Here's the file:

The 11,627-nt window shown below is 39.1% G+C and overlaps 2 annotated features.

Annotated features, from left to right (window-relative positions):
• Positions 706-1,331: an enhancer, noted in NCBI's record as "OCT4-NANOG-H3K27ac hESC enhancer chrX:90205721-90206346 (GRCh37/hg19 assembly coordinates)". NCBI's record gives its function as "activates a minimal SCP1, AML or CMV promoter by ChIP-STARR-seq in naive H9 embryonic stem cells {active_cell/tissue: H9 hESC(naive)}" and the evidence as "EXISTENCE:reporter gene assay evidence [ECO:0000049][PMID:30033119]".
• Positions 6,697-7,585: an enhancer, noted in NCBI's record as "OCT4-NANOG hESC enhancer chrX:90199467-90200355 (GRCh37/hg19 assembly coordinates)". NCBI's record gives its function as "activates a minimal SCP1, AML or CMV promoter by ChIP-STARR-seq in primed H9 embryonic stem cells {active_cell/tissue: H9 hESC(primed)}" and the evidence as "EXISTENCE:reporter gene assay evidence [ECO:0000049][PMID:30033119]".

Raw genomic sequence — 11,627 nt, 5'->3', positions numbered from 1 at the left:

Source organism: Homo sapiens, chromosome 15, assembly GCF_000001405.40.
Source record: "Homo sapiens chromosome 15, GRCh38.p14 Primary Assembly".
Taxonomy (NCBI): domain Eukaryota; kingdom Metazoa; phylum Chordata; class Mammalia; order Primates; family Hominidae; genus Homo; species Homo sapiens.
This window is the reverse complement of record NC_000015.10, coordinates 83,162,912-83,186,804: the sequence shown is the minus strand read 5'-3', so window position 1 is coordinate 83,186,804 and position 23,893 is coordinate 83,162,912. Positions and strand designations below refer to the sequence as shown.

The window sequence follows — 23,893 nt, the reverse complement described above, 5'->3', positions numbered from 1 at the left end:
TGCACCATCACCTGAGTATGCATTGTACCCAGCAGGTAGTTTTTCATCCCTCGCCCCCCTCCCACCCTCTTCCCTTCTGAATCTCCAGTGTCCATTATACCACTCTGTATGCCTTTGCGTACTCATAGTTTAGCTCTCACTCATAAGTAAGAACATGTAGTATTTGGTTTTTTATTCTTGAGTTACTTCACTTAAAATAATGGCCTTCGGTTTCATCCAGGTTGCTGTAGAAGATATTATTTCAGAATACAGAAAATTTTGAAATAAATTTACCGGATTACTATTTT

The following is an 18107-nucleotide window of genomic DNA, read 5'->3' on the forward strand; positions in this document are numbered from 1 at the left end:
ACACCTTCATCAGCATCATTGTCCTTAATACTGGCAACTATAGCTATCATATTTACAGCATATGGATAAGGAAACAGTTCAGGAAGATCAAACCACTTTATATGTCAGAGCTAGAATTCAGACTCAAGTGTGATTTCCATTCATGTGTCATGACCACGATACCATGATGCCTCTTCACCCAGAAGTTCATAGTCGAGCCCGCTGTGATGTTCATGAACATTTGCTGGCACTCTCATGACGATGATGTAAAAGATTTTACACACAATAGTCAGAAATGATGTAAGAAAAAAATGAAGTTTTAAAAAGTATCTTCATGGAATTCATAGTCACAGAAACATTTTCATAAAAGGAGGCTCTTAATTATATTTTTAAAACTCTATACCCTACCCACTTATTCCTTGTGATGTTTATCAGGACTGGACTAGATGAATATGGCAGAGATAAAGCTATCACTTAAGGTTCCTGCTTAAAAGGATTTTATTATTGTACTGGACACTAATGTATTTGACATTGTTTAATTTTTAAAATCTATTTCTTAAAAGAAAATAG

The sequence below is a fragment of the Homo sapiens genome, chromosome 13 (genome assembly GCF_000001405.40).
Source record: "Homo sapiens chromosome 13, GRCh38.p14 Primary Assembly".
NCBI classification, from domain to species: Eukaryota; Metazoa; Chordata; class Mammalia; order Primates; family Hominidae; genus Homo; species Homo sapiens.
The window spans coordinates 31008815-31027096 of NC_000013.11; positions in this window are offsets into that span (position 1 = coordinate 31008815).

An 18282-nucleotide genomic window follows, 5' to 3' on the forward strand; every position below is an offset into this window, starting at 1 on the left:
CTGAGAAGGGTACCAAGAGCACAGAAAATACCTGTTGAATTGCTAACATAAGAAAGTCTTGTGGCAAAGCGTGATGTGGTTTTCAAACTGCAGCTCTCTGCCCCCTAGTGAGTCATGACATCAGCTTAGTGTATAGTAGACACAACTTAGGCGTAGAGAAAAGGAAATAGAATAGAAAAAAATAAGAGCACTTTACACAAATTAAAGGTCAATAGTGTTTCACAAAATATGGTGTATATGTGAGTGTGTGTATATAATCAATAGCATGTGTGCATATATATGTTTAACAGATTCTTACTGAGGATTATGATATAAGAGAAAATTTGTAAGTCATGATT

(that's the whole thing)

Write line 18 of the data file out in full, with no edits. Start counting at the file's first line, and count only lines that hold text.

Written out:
An 18282-nucleotide genomic window follows, 5' to 3' on the forward strand; every position below is an offset into this window, starting at 1 on the left: